From 2001-2005, the Patriots had an incredible run of draft picks. (That doesn’t even include taking Tom Brady in the 6th round in 2000.) Those picks helped form the core of a team that captured three Super Bowls. Over the last few years, though, some of the bright young minds in that war room have moved on. (This story from April 2009 is required reading.) The last three drafts haven’t been as successful (though Julian Edelman in the 7th round last year was a great find). Last night the Patriots didn’t fill a need with Rutgers DB/ST Devin McCourty. (The reaction at Vince Wilfork’s party: “who?”) After taking corner Darius Butler in the 2nd round last year, did a pretty good pass defense really need another corner?
The trouble is that McCourty isn’t going to come screaming off the edge and tilt offense’s protection in his direction, opening things for pass rushers to make plays. He’s certainly not going to help bridge the gap at receiver, with Randy Moss a good possibility to be out the door after 2010. He’s also not going to give Tom Brady the security blanket a good tight end could over the middle. Point is, the Patriots entered last night with a plethora of needs. They left without the biggest ones addressed.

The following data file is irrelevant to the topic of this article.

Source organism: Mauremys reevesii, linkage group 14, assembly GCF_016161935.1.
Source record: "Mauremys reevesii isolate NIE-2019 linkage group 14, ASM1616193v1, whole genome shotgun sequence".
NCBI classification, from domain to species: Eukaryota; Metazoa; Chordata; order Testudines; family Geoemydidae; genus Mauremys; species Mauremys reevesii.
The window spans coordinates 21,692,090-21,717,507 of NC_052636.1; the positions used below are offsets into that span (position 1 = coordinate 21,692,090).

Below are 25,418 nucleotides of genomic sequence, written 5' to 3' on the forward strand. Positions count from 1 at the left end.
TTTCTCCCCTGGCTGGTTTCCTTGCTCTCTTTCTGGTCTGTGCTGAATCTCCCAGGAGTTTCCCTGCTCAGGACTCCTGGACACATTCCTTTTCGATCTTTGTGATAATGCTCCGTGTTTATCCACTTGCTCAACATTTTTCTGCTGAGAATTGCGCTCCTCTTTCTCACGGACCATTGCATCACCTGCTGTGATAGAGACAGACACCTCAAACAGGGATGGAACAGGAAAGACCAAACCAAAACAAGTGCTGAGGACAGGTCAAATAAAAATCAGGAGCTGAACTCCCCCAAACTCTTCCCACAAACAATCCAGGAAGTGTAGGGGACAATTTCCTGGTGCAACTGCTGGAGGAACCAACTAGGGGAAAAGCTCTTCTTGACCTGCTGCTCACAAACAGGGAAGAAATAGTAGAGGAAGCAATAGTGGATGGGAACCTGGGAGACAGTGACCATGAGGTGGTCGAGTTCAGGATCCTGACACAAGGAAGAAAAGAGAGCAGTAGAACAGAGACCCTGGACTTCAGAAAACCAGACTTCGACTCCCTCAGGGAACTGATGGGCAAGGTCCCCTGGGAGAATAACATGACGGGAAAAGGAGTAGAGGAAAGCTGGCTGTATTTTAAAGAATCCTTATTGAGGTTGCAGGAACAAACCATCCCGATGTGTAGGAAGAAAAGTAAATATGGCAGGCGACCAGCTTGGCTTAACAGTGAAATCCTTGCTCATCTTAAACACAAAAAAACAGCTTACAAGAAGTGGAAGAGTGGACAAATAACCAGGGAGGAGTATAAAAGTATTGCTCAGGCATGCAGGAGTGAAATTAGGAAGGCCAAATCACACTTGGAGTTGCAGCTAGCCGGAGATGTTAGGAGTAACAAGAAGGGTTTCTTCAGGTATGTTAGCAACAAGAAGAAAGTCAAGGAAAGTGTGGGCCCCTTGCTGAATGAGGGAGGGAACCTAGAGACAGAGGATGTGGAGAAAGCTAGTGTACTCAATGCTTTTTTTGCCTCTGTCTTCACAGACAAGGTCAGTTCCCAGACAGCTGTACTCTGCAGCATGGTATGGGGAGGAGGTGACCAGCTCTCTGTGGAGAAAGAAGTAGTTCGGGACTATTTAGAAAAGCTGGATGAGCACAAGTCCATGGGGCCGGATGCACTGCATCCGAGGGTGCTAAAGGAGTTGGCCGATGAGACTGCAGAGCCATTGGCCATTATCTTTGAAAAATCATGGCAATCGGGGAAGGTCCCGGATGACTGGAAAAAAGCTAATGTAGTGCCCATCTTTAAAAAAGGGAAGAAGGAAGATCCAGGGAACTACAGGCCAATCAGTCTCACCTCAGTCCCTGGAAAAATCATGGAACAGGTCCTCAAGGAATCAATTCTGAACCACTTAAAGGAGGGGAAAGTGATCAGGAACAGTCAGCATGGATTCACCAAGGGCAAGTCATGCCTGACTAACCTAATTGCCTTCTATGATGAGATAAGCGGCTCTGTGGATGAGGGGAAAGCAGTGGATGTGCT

The coach’s decision to trade down twice before finally picking McCourty with the 27th selection in the first round last night gave the Patriots secondary its fifth rookie addition in the past three drafts. If any had shown the potential to make Pats fans forget Asante Samuel, the team would have opted last night to fill its other significant needs at linebacker, defensive end, wide receiver and running back. That Belichick felt the need to again try to shore up a secondary that was torched last season for more than 300 yards passing by five different quarterbacks instead was an indictment of the selections of cornerback Terrence Wheatley (second round) and Jonathan Wilhite (fourth) in 2008, Darius Butler and safety Patrick Chung in the second round last year and perhaps even the free agent signings of Leigh Bodden and Shawn Springs.
The Jets, drafting two spots after the Patriots, scooped up a cornerback, Kyle Wilson from Boise State. (He returns kicks, too … see these 2008 stats. McCourty is a kick-blocking specialist, though – seven in his three years at Rutgers.)
When you compare Wilson to McCourty, the following draft pundits had Wilson higher: Scouts, Inc, Rick Gosselin, Mel Kiper, Sports Illustrated and Mike Mayock. [UPDATE: Kiper had Wilson over McCourty in his mock draft, but in this rating, had McCourty over Wilson.] Wilson has been steadily climbing the charts since an impressive showing at the Senior Bowl.
Peter King tweeted last night that the Jets have the best trio of cornerbacks in the league. (And they’ll need ’em against a non-conference QB slate of Favre, Roethlisberger, Cutler, Schaub, Rodgers and Flacco.)
The curious New England selection reminded a Boston writer about the 1997 draft debacle when the Patriots took CB Chris Canty (bust, out of the league in four years) over Sam Madison (four Pro Bowls).